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Monday, April 15, 2024
Arch-i-text: How architecture holds the history of its inhabitors
Facing King Street and hidden behind a hedge, Brockamour’s facade has changed little from the 1840s with the exception of the columned porch added circa 1890 to 1900. BRIAN MARSHALL

At the corner of King and Mary streets stands a large white building that recalls the early days of the Town of Niagara.

In 1800, the renowned Mohawk leader Joseph Brant purchased the one-acre lot from Robert Pilkington, due – it is thought – to the property’s proximity to the Indian Department Council House.

Brant was continuing to ardently negotiate for the rights of his people to obtain title to the lands of the Grand River Valley.

He sold the property in 1805 to the son of Chief Justice William Powell, John. It was he who built a substantial house on the lot for his wife, Isabella, and their family circa 1809.

Isabella’s father and sister, Sophia Shaw, were regular visitors to the Powells, as was, apparently, a senior British Army officer and colonial administrator, one Sir Issac Brock.

And now we enter the realm of urban legend, for it was widely believed and repeated at the time that Sophia Shaw and Brock were an “item.”

In fact, it was suggested that the couple were engaged to be married at the time of Brock’s death during the Battle of Queenston Heights.

Sophia was said to be heartbroken and remained single for the rest of her life.

Whether that story is fact or fiction, the Powells’ fine house was lost during the torching of the town as the American occupiers withdrew.

Interestingly though, many historians — citing the inordinately modest amount in Powell’s war loss claim — suggest that perhaps one original wing containing two rooms and the kitchen survived and was incorporated in the rebuilt ca. 1816-1818 home.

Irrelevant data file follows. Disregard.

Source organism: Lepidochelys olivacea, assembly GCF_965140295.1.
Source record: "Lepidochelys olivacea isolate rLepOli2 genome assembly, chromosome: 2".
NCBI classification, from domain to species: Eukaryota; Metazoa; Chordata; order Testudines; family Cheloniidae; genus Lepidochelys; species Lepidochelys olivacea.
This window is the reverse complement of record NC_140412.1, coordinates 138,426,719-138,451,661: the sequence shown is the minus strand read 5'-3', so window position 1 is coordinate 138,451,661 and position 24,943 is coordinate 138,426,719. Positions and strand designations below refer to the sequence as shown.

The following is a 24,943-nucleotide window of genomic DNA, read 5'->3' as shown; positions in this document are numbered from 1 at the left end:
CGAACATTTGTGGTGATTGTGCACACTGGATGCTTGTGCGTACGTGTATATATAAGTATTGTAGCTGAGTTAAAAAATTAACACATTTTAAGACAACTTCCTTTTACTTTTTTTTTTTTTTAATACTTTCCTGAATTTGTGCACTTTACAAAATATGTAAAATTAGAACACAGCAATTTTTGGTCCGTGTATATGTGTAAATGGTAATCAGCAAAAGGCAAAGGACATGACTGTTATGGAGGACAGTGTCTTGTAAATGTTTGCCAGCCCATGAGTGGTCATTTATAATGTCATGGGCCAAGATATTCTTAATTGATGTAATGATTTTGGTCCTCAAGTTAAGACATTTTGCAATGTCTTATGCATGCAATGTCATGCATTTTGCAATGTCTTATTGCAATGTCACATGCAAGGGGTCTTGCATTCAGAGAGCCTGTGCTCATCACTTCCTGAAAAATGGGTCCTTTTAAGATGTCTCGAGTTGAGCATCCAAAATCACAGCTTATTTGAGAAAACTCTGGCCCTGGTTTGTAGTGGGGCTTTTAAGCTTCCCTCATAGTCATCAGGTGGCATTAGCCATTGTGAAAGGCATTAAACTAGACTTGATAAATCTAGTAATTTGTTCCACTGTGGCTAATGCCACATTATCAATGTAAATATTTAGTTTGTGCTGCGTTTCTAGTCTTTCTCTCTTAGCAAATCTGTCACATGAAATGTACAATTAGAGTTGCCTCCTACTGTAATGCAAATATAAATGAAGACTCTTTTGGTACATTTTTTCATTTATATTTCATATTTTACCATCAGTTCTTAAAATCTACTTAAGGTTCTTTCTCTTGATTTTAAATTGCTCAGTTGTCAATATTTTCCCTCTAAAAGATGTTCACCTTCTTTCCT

The Powells spared no expense to ensure this post-war house was built to withstand the vicissitudes of time and any future conflict with the Americans (a common fear during the decades following the War of 1812).

Solid masonry, its walls are four brick wythes thick. 

At the time it was built three architectural styles were in vogue: Georgian, neoclassical and early Regency.

For their new house, the Powells chose a two-storey cubic three-bay Regency form with its typical hip roof and tall chimneys.

The main entry statement was neoclassical incorporating a glorious semi-elliptical fanlight similar to those found on the Breakenridge-Hawley House (Mississauga & William) and the Clench House (Johnson & Mississauga) for example.

The window openings are a statement in and of themselves. Oversized for this period in Upper Canada, each boasts 30 panes of glass (15 over 15) — at a time when glass was the most expensive material used in a building. 

In 1824, the Powells sold the property to Thomas McCormack, its owner for the next 12 years whereupon it was acquired by the very successful barrister, James Boulton.

During the 1840s, Boulton added several additions to the house, including a formal ballroom topped by a second-floor nursery (think dormitory) — likely required for the abundant number of children born during his three successive marriages.

This remodelling extended to the original house massing as well.

Drawing inspiration from the new Court House on Queen Street, brackets were added under the eaves and, I suspect, the original brickfields were coated with smooth stucco that was incised to mimic ashlar stone.